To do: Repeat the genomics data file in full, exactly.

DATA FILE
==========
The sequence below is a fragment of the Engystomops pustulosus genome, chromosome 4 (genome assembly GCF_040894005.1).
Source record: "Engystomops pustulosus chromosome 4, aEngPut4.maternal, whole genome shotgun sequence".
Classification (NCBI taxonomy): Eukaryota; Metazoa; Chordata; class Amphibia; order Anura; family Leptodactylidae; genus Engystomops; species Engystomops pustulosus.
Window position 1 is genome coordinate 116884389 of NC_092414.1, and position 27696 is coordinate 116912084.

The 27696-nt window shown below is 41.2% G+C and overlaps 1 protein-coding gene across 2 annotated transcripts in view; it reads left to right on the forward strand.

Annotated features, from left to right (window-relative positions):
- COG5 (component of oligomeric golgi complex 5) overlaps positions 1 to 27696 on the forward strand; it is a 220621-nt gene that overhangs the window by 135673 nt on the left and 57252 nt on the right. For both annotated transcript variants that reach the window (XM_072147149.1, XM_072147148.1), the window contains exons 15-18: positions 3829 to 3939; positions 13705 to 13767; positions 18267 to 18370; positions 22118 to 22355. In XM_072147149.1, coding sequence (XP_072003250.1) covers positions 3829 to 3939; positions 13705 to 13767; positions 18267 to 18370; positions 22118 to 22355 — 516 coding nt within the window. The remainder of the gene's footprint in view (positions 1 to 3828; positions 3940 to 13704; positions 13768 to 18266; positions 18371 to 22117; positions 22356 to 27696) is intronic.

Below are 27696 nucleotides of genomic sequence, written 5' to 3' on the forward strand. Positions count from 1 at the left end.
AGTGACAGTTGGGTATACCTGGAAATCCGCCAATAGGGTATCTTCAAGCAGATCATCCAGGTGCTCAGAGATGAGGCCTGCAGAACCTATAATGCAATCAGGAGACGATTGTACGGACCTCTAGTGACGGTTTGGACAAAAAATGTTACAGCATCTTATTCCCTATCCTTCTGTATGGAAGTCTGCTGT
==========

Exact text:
The sequence below is a fragment of the Engystomops pustulosus genome, chromosome 4 (genome assembly GCF_040894005.1).
Source record: "Engystomops pustulosus chromosome 4, aEngPut4.maternal, whole genome shotgun sequence".
Classification (NCBI taxonomy): Eukaryota; Metazoa; Chordata; class Amphibia; order Anura; family Leptodactylidae; genus Engystomops; species Engystomops pustulosus.
Window position 1 is genome coordinate 116884389 of NC_092414.1, and position 27696 is coordinate 116912084.

The 27696-nt window shown below is 41.2% G+C and overlaps 1 protein-coding gene across 2 annotated transcripts in view; it reads left to right on the forward strand.

Annotated features, from left to right (window-relative positions):
- COG5 (component of oligomeric golgi complex 5) overlaps positions 1 to 27696 on the forward strand; it is a 220621-nt gene that overhangs the window by 135673 nt on the left and 57252 nt on the right. For both annotated transcript variants that reach the window (XM_072147149.1, XM_072147148.1), the window contains exons 15-18: positions 3829 to 3939; positions 13705 to 13767; positions 18267 to 18370; positions 22118 to 22355. In XM_072147149.1, coding sequence (XP_072003250.1) covers positions 3829 to 3939; positions 13705 to 13767; positions 18267 to 18370; positions 22118 to 22355 — 516 coding nt within the window. The remainder of the gene's footprint in view (positions 1 to 3828; positions 3940 to 13704; positions 13768 to 18266; positions 18371 to 22117; positions 22356 to 27696) is intronic.

Below are 27696 nucleotides of genomic sequence, written 5' to 3' on the forward strand. Positions count from 1 at the left end.
AGTGACAGTTGGGTATACCTGGAAATCCGCCAATAGGGTATCTTCAAGCAGATCATCCAGGTGCTCAGAGATGAGGCCTGCAGAACCTATAATGCAATCAGGAGACGATTGTACGGACCTCTAGTGACGGTTTGGACAAAAAATGTTACAGCATCTTATTCCCTATCCTTCTGTATGGAAGTCTGCTGT